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BACKGROUND: Environmental factors have been associated with psychosis but there is little qualitative research looking at how the ongoing interaction between individual and environment maintains psychotic symptoms. AIMS: The current study investigates how people with persecutory delusions interpret events in a virtual neutral social environment using qualitative methodology. METHOD: 20 participants with persecutory delusions and 20 controls entered a virtual underground train containing neutral characters. Under these circumstances, people with persecutory delusions reported similar levels of paranoia as non-clinical participants. The transcripts of a post-virtual reality interview of the first 10 participants in each group were analysed. RESULTS: Thematic analyses of interviews focusing on the decision making process associated with attributing intentions of computer-generated characters revealed 11 themes grouped in 3 main categories (evidence in favour of paranoid appraisals, evidence against paranoid appraisals, other behaviour). CONCLUSIONS: People with current persecutory delusions are able to use a range of similar strategies to healthy volunteers when making judgements about potential threat in a neutral environment that does not elicit anxiety, but they are less likely than controls to engage in active hypothesis-testing and instead favour experiencing "affect" as evidence of persecutory intention.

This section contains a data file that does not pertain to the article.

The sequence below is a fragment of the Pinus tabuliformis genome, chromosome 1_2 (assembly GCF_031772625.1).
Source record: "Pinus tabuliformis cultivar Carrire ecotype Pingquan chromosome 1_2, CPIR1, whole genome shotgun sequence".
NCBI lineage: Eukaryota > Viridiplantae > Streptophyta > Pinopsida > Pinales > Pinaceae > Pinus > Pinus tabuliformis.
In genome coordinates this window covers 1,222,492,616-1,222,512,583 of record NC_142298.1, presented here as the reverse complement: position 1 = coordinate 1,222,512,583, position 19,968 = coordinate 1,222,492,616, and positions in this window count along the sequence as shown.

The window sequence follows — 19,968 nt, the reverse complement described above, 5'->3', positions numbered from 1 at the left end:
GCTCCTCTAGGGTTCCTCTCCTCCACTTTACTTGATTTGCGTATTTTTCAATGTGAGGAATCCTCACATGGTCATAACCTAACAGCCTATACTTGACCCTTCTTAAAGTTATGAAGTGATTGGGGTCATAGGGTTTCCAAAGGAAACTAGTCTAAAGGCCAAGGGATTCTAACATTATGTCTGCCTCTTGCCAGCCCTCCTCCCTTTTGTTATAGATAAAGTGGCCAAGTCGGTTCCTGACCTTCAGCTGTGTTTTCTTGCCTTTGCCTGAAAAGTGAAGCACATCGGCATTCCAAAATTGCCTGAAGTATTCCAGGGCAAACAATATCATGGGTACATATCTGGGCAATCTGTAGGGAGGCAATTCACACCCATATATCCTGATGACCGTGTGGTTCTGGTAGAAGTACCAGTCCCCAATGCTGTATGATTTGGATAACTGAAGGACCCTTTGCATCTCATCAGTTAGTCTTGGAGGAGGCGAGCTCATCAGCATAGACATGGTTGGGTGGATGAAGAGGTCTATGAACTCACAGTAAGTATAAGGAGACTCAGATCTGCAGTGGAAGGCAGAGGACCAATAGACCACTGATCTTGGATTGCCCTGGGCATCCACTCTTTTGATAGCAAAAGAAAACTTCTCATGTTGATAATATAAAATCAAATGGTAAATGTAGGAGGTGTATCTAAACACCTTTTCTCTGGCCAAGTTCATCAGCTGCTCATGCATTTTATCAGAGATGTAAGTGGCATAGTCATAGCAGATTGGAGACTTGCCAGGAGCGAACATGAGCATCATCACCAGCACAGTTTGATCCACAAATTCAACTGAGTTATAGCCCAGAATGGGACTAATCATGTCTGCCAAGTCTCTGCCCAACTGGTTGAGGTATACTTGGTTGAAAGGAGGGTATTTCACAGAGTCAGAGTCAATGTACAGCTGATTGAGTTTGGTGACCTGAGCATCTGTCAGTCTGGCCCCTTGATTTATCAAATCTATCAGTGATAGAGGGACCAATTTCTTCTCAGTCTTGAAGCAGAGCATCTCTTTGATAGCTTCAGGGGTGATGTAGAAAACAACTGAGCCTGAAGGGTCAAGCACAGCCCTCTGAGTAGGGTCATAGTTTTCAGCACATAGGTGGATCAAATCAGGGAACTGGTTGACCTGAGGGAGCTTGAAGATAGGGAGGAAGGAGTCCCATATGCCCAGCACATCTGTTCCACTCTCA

Original publication




Journal article


Behav Cogn Psychother

Publication Date





89 - 107


Paranoia, cognitive behaviour therapy for psychosis, persecutory delusions, safety behaviours, virtual reality, Adult, Anxiety, Case-Control Studies, Female, Humans, Male, Paranoid Disorders, Qualitative Research, Schizophrenia, Paranoid, Social Environment, Virtual Reality Exposure Therapy